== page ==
Satchel Paige shuts down Boston Red Sox
The Boston Red Sox faced Satchel Paige when he was 59-years-old and he shut them down for his three innings.
What could have been?
In 1945, the Boston Red Sox had the chance to sign three Black players, including Jackie Robinson and a future Rookie of The Year in Sam Jethroe. The try out was a mere formality to satisfy civil rights activists regarding the integration of baseball. There was no chance any Blacks would be in Boston unless they wore the uniform of the Braves or a visiting team. Boston finally became the last team to remove the race barrier with the promotion of Pumpsie Green in 1959 and shortly followed by Earl Wilson.
That is certainly “old news” to Red Sox fans since it has long been publicized.
The Negro Leagues had many stars that certainly performed not as racial equals, but talent equals and then some. Many White players drifted to the Caribbean and South and Central America in the winter to pick up extra money. They would play on integrated teams since that was the custom. Also, there are many instances where Black teams and White teams would barnstorm together to take advantage of the lucrative post-season market.
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When the Negro Leagues are mentioned one player invariably rises above the others and some may have been an incredible talent combined with a level of self-promotion that would put to shame the most experienced PR professionals – Satchel Paige.
Just how would Paige have done in the majors in his prime? There are many anecdotal references from White players, managers, coaches and owners that clearly demonstrate a consistent opinion that Paige would have been an elite hurler. But Paige eventually made it to the majors thanks to another well-known promoter who was also an astute judge of talent – Bill Veeck.
Veeck – a long time baseball man – purchased the Cleveland Indians in 1946 and in 1947 integrated the American League with the signing of Larry Doby. The following year Veeck signed 42-year-old Paige to a contract. A Veeck stunt? Think again – the Indians were in a heated pennant race and in a one game playoff defeated the Boston Red Sox to advance to the World Series. Paige finished 6-1 with a 2.48 ERA in 21 games. Paige appeared in the World Series against the Braves and pitched a clean 0.2 innings.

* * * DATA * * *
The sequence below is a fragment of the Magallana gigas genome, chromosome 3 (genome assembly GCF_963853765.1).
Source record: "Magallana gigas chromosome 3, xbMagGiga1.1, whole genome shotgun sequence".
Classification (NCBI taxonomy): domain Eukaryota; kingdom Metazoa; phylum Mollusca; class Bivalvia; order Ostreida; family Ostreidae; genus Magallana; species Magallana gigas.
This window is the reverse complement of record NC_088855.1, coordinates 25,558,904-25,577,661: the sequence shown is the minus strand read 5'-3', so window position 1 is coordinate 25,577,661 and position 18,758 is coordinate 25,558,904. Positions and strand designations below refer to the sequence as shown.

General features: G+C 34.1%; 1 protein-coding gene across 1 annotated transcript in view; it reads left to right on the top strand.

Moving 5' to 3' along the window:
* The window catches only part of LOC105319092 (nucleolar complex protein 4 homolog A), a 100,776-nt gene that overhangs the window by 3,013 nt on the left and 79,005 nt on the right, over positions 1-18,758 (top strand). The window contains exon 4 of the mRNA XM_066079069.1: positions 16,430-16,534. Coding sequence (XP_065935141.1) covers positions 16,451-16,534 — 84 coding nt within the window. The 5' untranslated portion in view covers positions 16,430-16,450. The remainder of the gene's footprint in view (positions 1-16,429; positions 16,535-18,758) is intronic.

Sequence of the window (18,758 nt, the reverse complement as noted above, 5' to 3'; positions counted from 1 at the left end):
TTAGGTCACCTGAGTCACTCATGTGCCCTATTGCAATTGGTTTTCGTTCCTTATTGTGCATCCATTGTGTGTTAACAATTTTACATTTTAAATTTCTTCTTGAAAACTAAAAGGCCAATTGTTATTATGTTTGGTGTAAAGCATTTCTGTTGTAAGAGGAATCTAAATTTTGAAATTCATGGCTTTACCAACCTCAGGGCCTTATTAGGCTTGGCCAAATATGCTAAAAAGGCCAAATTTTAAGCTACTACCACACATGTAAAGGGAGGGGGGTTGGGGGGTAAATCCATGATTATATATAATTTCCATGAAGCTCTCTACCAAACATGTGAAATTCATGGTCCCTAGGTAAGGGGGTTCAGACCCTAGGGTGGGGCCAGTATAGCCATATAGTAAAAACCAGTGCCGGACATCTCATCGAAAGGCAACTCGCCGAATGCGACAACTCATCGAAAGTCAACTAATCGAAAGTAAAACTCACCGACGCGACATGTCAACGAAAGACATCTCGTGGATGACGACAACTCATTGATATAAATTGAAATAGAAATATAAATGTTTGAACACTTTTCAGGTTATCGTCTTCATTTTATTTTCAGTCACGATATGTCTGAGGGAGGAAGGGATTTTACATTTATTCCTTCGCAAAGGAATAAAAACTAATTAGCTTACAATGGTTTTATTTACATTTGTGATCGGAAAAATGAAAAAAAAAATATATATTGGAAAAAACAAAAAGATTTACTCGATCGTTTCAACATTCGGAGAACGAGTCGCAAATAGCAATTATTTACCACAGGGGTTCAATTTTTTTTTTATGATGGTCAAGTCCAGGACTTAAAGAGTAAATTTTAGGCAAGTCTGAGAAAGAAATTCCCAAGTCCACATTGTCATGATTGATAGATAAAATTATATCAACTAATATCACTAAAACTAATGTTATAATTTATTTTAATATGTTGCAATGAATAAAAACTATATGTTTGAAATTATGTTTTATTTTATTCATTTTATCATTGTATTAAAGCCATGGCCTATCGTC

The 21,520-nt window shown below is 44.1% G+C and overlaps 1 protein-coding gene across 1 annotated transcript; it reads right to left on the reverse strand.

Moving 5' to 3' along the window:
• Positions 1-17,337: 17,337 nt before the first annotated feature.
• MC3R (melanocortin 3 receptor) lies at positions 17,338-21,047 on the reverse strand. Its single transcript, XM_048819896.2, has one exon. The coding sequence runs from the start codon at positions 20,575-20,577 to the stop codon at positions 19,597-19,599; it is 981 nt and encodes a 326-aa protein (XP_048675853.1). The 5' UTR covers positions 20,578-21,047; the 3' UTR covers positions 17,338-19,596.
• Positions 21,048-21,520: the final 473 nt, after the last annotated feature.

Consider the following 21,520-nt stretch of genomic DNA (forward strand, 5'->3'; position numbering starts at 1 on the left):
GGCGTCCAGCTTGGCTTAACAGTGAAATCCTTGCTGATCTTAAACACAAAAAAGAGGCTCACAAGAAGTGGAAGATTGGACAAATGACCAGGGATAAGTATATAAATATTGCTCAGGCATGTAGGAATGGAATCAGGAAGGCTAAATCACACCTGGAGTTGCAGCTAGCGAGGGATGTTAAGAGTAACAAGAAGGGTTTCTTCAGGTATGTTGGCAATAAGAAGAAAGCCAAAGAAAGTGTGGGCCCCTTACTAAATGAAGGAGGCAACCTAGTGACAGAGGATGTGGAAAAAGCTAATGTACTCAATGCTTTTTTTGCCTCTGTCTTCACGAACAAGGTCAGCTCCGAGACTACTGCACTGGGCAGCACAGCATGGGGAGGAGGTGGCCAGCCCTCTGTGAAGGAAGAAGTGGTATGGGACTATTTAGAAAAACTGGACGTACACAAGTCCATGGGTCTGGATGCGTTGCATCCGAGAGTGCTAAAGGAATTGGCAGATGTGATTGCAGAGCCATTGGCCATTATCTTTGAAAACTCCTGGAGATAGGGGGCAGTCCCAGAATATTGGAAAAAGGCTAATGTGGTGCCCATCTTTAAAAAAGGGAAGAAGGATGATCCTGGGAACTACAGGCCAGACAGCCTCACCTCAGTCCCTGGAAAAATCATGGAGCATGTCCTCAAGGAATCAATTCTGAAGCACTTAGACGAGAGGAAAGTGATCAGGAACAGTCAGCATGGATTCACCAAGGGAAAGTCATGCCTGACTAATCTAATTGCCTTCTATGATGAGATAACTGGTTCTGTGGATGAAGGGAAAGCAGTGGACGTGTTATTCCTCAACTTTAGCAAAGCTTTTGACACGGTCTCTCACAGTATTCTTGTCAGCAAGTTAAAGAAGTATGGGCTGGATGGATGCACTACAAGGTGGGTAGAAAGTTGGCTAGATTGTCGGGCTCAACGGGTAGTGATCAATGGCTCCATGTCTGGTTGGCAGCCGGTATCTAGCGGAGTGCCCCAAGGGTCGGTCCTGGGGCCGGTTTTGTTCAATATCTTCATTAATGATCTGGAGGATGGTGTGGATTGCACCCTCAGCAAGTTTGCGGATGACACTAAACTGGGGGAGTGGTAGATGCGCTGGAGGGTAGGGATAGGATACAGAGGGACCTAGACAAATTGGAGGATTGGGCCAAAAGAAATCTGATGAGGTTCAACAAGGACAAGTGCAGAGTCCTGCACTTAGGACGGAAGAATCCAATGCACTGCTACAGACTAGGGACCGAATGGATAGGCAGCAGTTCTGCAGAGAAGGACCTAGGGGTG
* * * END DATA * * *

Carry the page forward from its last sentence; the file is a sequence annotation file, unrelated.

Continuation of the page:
Paige was released after the next season and then resurfaced with the St. Louis Browns for three seasons in which he was named to the All-Star team twice, but that Paige concluded his stay with a career record of 28-31 and at age 46 was back to the touring circuit.
Charles O. Finley was a self-promotor with an immense ego and a touch of being an innovator. Baseball gimmicks were nothing new to Charlie O. and in 1965 he came up with bringing Paige back to the majors at age 59 to pitch against the Red Sox. This was a laughable moment or was it?
Paige faced the Boston Red Sox in Kansas City at the old Municipal Stadium on September 25th. Neither the Red Sox or A’s were going anywhere but the basement or close to it in the standings. As a promotion, only 9,289 fans came out to see the game so it could be classified as a PR failure, but for Paige an artistic success.
The Red Sox had some decent bats in the lineup with Carl Yastrzemski, Tony Conigliaro, hard hitting Dalton Jones, All-Star Felix Mantilla and Lee Thomas who hit 22 home runs for the season. For the Red Sox Bill Monbouquette – who would lose 18 games – took the hill.
The only hit the Red Sox had was by Yastrzemski, who hit a double in the first inning. Yaz also had seen his father play against Paige in a semi-pro game on Long Island. The rest of the Sox lineup did little against the combination of changing speeds, control, and quirky delivery that the ancient Paige administered to the “children” he faced.
Paige – never a very good hitter – took his cuts against Mombo and struck out. A similar fate that Monbouquette enjoyed against Paige who left after his three innings and a 1-0 lead. Eventually, the KC bullpen collapsed and Boston went on to finish with a 5-2 win.
Next: Red Sox Send Rusney Castillo To Minors
Municipal Stadium is gone, but close by where the old ballpark stood is the Negro Leagues Museum – an appropriate setting since the most famous and successful of Negro League teams was the Kansas City Monarchs who played at Municipal Stadium. And their most noted player was Paige.